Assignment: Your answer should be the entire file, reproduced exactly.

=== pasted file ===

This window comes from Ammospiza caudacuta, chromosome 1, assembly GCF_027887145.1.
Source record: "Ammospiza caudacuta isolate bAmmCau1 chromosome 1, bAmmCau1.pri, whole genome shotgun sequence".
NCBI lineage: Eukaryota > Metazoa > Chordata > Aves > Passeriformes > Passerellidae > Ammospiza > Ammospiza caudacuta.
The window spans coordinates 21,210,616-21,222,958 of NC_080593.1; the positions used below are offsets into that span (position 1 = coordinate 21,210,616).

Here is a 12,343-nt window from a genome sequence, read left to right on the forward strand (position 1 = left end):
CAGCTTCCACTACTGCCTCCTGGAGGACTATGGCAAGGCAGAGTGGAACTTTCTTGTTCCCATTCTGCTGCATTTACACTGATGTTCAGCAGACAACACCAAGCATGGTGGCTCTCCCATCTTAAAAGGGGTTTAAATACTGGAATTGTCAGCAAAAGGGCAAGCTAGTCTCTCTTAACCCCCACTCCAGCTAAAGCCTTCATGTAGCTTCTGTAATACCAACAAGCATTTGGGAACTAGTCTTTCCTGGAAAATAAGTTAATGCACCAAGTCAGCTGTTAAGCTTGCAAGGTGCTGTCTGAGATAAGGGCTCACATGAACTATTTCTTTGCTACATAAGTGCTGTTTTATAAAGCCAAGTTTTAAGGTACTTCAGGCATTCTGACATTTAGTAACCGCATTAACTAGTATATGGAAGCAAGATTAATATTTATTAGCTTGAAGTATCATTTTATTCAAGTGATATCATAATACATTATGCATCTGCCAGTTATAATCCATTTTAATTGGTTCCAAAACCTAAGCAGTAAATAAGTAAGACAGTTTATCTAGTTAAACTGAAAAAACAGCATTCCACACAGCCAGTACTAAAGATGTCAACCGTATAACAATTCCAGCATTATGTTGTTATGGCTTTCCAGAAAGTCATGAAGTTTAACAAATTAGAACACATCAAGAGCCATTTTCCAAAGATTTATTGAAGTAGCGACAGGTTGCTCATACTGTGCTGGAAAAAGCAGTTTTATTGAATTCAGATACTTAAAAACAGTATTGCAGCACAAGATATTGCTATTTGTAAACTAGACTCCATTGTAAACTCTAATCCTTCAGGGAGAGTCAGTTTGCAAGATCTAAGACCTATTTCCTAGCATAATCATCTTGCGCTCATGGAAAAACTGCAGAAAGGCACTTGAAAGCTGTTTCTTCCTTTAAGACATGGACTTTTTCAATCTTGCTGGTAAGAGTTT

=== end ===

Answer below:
This window comes from Ammospiza caudacuta, chromosome 1, assembly GCF_027887145.1.
Source record: "Ammospiza caudacuta isolate bAmmCau1 chromosome 1, bAmmCau1.pri, whole genome shotgun sequence".
NCBI lineage: Eukaryota > Metazoa > Chordata > Aves > Passeriformes > Passerellidae > Ammospiza > Ammospiza caudacuta.
The window spans coordinates 21,210,616-21,222,958 of NC_080593.1; the positions used below are offsets into that span (position 1 = coordinate 21,210,616).

Here is a 12,343-nt window from a genome sequence, read left to right on the forward strand (position 1 = left end):
CAGCTTCCACTACTGCCTCCTGGAGGACTATGGCAAGGCAGAGTGGAACTTTCTTGTTCCCATTCTGCTGCATTTACACTGATGTTCAGCAGACAACACCAAGCATGGTGGCTCTCCCATCTTAAAAGGGGTTTAAATACTGGAATTGTCAGCAAAAGGGCAAGCTAGTCTCTCTTAACCCCCACTCCAGCTAAAGCCTTCATGTAGCTTCTGTAATACCAACAAGCATTTGGGAACTAGTCTTTCCTGGAAAATAAGTTAATGCACCAAGTCAGCTGTTAAGCTTGCAAGGTGCTGTCTGAGATAAGGGCTCACATGAACTATTTCTTTGCTACATAAGTGCTGTTTTATAAAGCCAAGTTTTAAGGTACTTCAGGCATTCTGACATTTAGTAACCGCATTAACTAGTATATGGAAGCAAGATTAATATTTATTAGCTTGAAGTATCATTTTATTCAAGTGATATCATAATACATTATGCATCTGCCAGTTATAATCCATTTTAATTGGTTCCAAAACCTAAGCAGTAAATAAGTAAGACAGTTTATCTAGTTAAACTGAAAAAACAGCATTCCACACAGCCAGTACTAAAGATGTCAACCGTATAACAATTCCAGCATTATGTTGTTATGGCTTTCCAGAAAGTCATGAAGTTTAACAAATTAGAACACATCAAGAGCCATTTTCCAAAGATTTATTGAAGTAGCGACAGGTTGCTCATACTGTGCTGGAAAAAGCAGTTTTATTGAATTCAGATACTTAAAAACAGTATTGCAGCACAAGATATTGCTATTTGTAAACTAGACTCCATTGTAAACTCTAATCCTTCAGGGAGAGTCAGTTTGCAAGATCTAAGACCTATTTCCTAGCATAATCATCTTGCGCTCATGGAAAAACTGCAGAAAGGCACTTGAAAGCTGTTTCTTCCTTTAAGACATGGACTTTTTCAATCTTGCTGGTAAGAGTTT